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I noticed that many journals' rankings include the country. And also, I found that some journals are called "International ...".

I start wondering if the country is important when choosing a journal to submit my paper? If my university and I are in country A, can I still submit an article to journal from country B? Or only "International " journals available for me?

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    It's a trick of "salami slicers" to spread their papers around the globe. First paper goes to a Canadian journal. 2nd paper (which is the first paper missing the first page and with one page added) goes to an Indian journal. Cut off another page and append another, this 3rd paper goes to a Mexican journal. It helps hide the fact that 1.5 papers-worth of material was published 10 times. It's harder to spot unless you read ALL the journals.
    – B. Goddard
    May 18 at 20:58

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I start wondering if the country is important when choosing a journal to submit my paper? If my university and I are in country A, can I still submit an article to journal from country B? Or only "International " journals available for me?

For most journals, this will not be important. For example, the British Ecological Society and Ecological Society of America both publish journals that are open to ecologists globally. Sometimes, there are regional journals that only focus on specific regions.

Conversely, some journals like the Canadian Field Naturalist historically have had geographic specific missions. For example, CFN describes (described? I'm having trouble finding this quote on their current homepage) itself as

A peer-reviewed scientific journal publishing ecology, behaviour, taxonomy, conservation, and other topics relevant to Canadian natural history.

Hence, a paper on Australian species would not be relevant unless the paper tied back to Canada or Canadian species somehow.

More broadly, you can find this out by reading the "about", "author's instruction", or similar section of the journal as well as reading recent articles (or at least skimming titles and abstracts).

Edit: Based upon a comment from Buffy, there are also journals that limit authors based upon their affiliation. For example, The Texas Journal of Science is limited to work done in Texas or nearby areas OR done by Texas scientists anywhere (bold added by me):

The geographic scope of manuscripts published in the Journal are generally limited to work conducted by authors while at Texas institutions or to work conducted in Texas or adjacent areas (surrounding states and Mexico) that has some direct relevance to Texas natural history (regardless of author’s institutional location).

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  • Those are topic limitations, of course, not limitations on the nationality of authors.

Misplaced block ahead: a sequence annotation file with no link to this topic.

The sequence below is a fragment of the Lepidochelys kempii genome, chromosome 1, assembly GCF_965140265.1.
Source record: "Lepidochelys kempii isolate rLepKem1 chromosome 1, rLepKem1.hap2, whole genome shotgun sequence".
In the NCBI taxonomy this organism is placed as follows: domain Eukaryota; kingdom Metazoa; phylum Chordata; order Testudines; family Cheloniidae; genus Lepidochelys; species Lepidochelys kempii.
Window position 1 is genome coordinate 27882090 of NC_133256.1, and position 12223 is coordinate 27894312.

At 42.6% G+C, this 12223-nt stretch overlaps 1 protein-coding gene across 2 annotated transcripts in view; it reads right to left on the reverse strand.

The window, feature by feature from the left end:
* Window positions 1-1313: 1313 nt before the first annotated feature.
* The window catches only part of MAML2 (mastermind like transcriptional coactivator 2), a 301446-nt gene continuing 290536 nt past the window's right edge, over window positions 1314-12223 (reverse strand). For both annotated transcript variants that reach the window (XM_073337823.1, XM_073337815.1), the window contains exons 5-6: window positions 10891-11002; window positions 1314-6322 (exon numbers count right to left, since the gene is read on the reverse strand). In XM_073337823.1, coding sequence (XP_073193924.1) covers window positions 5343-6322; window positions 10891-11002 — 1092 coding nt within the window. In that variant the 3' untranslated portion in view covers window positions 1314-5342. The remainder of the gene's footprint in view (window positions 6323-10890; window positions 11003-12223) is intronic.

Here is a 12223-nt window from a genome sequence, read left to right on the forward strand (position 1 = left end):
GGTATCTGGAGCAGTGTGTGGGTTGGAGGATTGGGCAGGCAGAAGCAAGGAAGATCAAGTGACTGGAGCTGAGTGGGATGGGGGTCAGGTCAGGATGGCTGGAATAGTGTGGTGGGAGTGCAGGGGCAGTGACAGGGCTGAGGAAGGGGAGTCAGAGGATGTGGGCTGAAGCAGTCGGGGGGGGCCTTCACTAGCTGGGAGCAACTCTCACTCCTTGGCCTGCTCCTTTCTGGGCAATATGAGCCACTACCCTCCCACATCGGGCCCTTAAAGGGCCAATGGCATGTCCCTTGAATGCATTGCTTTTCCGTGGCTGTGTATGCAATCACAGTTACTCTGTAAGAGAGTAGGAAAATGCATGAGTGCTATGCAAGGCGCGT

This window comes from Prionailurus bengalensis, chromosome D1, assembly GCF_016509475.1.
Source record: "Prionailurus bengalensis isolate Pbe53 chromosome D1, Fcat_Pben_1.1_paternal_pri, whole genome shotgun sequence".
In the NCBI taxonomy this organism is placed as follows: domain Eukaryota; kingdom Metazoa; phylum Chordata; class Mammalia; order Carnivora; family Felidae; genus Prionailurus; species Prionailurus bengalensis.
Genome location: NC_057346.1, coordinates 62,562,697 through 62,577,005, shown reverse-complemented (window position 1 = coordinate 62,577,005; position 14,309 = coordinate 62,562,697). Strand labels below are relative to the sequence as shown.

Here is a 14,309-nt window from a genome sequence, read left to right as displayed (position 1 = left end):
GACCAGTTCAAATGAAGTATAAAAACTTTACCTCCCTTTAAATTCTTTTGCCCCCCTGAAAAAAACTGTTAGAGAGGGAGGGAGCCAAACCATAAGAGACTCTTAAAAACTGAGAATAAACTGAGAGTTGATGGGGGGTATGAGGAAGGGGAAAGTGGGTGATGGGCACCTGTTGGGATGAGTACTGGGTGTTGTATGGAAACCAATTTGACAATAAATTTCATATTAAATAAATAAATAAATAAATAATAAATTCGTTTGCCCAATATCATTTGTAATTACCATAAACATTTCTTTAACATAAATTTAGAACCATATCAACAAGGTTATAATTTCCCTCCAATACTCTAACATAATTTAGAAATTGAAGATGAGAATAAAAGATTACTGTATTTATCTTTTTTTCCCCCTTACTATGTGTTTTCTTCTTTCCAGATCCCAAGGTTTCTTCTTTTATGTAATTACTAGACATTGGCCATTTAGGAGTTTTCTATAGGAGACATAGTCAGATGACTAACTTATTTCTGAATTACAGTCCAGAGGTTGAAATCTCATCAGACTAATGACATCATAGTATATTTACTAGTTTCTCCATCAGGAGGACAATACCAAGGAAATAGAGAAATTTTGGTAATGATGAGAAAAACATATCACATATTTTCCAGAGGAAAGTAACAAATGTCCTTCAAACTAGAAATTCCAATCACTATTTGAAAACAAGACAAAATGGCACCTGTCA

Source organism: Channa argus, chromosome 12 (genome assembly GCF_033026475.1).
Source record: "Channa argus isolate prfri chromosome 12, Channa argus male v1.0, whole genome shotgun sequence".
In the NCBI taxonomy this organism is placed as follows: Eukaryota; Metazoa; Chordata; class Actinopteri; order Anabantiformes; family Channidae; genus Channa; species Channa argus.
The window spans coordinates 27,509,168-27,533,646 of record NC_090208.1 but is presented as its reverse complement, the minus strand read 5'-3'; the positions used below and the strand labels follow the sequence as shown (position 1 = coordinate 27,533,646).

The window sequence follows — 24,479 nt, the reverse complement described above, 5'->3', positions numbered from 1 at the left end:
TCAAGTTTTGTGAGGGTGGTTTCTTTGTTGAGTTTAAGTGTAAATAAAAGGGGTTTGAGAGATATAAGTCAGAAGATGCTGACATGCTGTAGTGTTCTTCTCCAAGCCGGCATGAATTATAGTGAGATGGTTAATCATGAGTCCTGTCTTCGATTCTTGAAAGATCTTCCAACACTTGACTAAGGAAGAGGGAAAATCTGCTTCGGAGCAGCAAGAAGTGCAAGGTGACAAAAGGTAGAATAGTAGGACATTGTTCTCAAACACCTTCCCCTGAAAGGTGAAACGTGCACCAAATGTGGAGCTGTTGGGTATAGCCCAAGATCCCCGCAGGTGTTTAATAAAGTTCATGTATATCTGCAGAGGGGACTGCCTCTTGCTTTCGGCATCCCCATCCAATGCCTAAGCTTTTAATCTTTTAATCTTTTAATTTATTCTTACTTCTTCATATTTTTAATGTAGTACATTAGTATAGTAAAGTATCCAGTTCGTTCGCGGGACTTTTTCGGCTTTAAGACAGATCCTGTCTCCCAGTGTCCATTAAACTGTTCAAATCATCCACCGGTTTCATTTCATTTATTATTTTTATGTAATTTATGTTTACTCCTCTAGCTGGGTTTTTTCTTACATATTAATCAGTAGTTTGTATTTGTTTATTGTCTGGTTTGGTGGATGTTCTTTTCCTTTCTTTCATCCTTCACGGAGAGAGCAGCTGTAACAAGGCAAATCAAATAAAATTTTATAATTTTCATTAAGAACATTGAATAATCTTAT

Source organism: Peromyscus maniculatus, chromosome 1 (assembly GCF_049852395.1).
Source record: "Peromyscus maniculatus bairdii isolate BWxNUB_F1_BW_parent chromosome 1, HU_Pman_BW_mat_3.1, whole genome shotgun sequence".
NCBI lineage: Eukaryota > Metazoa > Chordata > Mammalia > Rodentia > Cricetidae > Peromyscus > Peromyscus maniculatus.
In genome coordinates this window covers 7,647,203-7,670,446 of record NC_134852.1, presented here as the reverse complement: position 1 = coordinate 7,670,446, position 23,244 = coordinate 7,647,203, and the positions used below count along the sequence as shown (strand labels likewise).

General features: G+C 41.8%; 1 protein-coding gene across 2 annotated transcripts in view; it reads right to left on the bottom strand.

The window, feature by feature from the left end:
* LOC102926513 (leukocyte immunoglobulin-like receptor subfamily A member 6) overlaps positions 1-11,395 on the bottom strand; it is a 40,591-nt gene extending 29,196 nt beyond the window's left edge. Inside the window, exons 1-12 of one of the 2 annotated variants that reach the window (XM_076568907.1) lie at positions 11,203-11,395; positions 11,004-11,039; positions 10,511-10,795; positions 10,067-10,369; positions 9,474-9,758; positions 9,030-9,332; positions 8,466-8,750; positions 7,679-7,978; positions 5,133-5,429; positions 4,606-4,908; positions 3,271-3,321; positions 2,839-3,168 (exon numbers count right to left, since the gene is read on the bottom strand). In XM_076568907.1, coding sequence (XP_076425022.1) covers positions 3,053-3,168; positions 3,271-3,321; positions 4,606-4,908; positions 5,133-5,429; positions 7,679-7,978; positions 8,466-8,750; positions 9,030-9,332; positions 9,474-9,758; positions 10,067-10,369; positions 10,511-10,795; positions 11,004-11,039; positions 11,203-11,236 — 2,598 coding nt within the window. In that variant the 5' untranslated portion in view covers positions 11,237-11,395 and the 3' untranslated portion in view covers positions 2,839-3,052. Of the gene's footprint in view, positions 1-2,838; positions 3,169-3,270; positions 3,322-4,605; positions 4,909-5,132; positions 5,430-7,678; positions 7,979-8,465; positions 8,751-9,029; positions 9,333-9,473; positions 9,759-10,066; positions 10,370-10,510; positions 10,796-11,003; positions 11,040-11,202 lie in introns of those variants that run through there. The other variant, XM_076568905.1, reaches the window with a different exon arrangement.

– Buffy
    May 18 at 13:13
  • @Buffy Thank you for your clarification. I appreciate thoughtful inputs on this site. I added an example that is only open to geographic scientists. (I went to grad school in Texas, hence I've heard of that journal). May 18 at 13:24
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    Then you have things like the IBM Journal of Research and Development and the Bell System Technical Journal. While neither is published anymore (sadly), they only accepted manuscripts from within their respective companies.
    – Jon Custer
    May 18 at 13:28
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Yes, you can submit a paper to a journal published in a different country. Some journals require articles be in a specific language, but other than that there are no restrictions.

"International" could mean a lot of things, including that the journal has a business presence in several countries, or publishes in multiple languages. But it isn't a restriction on submissions.

Note that if a journal's readership is concentrated in some country, and you want to write, primarily, for people in that country, then such a journal may have some "importance" for you. But the world of scholarship is very international now.

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    It might be worthwhile to add that, at least in some disciplines, it seems to be somekind of scheme for founders of predatory journals to take the name of an established journal, put the word "international" in front of it, and then name their new predatory journal this way. (On the other hand, there are of course also serious journals with "international" in their name.) May 18 at 13:07
  • @JochenGlueck Thanks for the comment about predatory journals. But wouldn't people massively know that some journals are predatory? I look at scimagojr.com ranking, and I utterly hope that a predatory journal would not be shown there...
    – student
    May 19 at 7:01

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